Is Jmix a Low-Code platform?
What is Low-Code?
Basically, Low Code is the term describing visual application development capabilities with an option to use limited code or scripting. Low-Code application development systems descended from enterprise-class systems like BPM, ECM or CRM solutions created for particular purposes. Addressing the business request for flexibility, vendors created sophisticated instruments giving freedom to customize fields on the forms, design workflow automation and perform integrations with popular office software packages. That’s the typical way of how most of the Low-Code platforms evolved.
Nowadays the Low-Code market is growing and at the same time splitting into market segments. Vendors differentiate their products focusing on various user groups according to their requests in areas: application use-case, level of abstraction and developer skillset. Thus, some of the platforms cover a narrow use-case area and eliminate coding at all providing only visual tools to build the application. This type is called No-Code. Others are focusing on professional developer skillsets providing them with tools to automate routine operations in a broad spectrum of application use-cases. From some angle it brings excessive complexity when you're searching for your next application development technology - too many options. But from the other perspective you're able to find something which perfectly matches your needs.
What you actually get with Low-Code platforms
The first thing you’ll see in any Low-Code platform marketing description is the promise of high development speed, and for some cases it is true. Another advantage is that it’s very easy to become a low-code developer, since these platforms don’t require deep knowledge of programming languages or software architecture. The vendors offer ready-to-use blocks for different pieces of functionality, integration, UI components, etc.
However, when you need something beyond the features provided by a platform, you will most likely access the vendor again and use their additional services. So, the flexibility of Low-Code platforms is very limited, and No-Codes are even less flexible.
What is more, you do not own the application source code and have to run it in the vendor's runtime. The licensing is usually costly and depends on the number of your application end users. As a result, you’re totally locked in to the service provider.
Of course, those disadvantages don't make a real drama. If you work with a team of citizen developers aiming to get a next generation spreadsheet, Low Code is a great approach. But if your team consists mostly of back-end developers and software engineers who are deeply involved in the business domain, you may consider an advanced, more generic, approach. One just has to choose development tools carefully, considering the team skillset, the application purpose and environment.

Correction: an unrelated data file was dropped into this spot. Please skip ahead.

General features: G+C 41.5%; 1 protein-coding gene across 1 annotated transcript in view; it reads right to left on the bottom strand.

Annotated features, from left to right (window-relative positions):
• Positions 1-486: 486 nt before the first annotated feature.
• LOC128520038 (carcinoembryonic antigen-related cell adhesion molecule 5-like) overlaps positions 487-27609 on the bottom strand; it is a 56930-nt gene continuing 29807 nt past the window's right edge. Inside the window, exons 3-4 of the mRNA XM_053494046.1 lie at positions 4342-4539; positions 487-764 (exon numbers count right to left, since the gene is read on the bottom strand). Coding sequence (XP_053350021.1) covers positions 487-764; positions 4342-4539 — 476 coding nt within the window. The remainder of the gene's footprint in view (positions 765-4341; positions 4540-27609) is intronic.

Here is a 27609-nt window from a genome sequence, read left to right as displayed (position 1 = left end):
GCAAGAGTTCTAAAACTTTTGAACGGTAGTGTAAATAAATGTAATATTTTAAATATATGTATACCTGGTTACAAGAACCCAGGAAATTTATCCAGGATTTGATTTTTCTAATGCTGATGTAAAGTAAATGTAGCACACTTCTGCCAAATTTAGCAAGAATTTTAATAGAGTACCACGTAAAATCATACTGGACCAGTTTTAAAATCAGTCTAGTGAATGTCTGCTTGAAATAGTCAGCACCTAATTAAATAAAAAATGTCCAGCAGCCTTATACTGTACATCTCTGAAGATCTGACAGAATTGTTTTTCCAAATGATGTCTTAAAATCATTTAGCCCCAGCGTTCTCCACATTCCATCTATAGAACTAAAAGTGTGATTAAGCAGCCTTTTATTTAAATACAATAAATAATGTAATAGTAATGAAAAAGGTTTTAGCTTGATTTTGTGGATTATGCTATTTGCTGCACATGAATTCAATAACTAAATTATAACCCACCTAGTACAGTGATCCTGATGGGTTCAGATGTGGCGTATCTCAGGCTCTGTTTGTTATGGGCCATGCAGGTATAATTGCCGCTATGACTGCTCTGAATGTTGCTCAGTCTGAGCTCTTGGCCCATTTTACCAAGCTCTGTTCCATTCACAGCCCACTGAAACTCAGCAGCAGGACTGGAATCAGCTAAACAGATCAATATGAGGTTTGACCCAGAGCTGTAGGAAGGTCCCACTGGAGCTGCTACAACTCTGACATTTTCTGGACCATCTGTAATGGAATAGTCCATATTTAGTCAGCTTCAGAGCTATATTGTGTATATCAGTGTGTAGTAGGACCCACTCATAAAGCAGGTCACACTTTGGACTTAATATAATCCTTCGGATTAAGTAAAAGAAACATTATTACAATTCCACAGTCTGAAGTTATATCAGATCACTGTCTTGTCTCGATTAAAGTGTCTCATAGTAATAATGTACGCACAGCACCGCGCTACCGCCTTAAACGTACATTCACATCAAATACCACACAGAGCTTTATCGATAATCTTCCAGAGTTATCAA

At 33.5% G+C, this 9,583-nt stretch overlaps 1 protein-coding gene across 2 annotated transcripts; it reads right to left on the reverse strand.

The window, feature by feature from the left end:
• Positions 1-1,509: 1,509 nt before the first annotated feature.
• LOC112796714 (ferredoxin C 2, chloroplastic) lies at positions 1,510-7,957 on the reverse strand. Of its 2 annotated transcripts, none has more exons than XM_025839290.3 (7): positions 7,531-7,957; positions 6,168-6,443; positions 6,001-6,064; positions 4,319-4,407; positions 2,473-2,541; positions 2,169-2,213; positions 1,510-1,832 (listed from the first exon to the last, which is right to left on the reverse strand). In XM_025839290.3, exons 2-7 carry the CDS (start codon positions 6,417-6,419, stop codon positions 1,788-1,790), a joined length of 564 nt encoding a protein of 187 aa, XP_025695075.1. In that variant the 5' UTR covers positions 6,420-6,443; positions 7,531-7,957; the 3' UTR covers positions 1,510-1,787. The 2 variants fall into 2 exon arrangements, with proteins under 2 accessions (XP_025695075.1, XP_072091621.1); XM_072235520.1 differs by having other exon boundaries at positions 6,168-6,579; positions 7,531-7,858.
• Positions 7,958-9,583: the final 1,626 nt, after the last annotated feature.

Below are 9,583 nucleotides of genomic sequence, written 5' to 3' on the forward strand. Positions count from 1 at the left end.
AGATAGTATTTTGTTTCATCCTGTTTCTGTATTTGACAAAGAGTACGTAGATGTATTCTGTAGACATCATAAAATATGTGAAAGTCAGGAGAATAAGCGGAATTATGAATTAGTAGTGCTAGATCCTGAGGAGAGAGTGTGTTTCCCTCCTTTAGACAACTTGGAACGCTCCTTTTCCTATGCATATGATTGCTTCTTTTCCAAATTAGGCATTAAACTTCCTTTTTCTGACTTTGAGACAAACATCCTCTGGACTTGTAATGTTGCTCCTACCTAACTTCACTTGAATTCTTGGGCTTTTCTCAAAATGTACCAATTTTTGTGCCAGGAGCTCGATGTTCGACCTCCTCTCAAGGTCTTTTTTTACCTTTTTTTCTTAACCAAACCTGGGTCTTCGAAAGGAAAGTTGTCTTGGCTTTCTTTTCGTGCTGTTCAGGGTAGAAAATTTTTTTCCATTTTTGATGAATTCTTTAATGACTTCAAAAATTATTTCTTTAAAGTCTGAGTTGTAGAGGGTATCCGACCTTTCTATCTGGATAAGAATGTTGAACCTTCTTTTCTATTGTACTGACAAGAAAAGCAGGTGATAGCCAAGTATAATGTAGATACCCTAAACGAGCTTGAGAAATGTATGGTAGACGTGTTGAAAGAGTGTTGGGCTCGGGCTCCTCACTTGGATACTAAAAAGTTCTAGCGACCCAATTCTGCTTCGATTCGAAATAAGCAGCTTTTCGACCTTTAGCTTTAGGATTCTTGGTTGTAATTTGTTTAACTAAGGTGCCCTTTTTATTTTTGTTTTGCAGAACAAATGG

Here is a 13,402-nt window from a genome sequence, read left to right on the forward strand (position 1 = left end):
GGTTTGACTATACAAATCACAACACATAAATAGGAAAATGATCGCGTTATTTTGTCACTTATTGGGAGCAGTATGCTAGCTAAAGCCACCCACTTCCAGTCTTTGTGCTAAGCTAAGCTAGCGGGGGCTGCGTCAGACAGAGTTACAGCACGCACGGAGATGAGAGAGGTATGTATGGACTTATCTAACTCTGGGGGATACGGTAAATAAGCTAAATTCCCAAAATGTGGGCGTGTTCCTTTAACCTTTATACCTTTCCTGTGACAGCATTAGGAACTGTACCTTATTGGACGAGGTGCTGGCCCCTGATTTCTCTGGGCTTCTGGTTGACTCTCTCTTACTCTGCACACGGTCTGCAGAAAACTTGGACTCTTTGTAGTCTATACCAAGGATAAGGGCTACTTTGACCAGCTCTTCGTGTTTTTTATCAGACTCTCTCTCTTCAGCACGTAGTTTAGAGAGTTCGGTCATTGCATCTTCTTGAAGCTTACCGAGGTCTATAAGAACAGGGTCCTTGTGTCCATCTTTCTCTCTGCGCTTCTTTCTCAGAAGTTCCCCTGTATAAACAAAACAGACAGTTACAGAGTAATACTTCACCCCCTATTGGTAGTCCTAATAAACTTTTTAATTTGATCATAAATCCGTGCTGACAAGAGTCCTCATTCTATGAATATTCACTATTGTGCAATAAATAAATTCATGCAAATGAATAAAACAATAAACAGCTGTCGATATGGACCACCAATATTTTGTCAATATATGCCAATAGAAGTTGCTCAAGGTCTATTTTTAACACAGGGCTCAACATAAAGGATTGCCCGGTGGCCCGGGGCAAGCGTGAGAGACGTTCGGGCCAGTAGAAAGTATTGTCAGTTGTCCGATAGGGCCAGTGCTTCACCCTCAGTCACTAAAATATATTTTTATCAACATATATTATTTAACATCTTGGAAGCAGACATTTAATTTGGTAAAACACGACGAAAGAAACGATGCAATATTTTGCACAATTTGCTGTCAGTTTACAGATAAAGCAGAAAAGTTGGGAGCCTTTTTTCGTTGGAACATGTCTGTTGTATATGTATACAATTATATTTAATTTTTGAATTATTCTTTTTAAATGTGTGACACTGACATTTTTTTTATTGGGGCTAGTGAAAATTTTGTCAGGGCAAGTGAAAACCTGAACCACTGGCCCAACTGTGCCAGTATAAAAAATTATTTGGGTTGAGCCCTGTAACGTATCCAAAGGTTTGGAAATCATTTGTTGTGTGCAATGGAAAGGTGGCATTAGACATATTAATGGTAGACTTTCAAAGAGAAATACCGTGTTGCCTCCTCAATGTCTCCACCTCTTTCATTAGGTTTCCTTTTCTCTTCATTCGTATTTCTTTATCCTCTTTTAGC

The Less-Code Concept
Along with the high-productivity tools developers expect to get the following options:
- the ability to review the code in an application.01Code inspection:
- the ability to use professional tools to debug the code in an application.02Code debugging:
- the ability to overlap some core functionality.03Code overriding:
- the ability to utilize popular version control systems while working on an application together with the team.04Collaborative development:
- the ability to make decisions on how to perform an application delivery.05Deployment freedom:
We call it the Less-Code platform.
Less Code vs Low Code
You can also find out that Low/No-Code lacks flexibility
in the following:
- UI agility – level of multiple UI experiences support and ability to be highly customized. Low-Code doesn’t offer UI customization — only ready-to-use templates. Less-Code lets you customize the user interface or use the integrated templates.
- Business logic agility – data model complexity, business processes engine and workflows complexity. Low-Code data models are usually simple, and it’s hard to make something more complex. Less-Code provides more flexible data modeling.
- Vendor independence – ability to be utilized without the vendor runtime. With Low-Code, you pay for utilizing the vendor runtime. Less-Code allows users to use any runtime they are used to.
- Integration capabilities – open platform API, ability to be integrated into enterprise IT landscape. Low-Code integration capabilities are limited by the vendor’s environment. Less-Code offers special instruments for integration and deployment.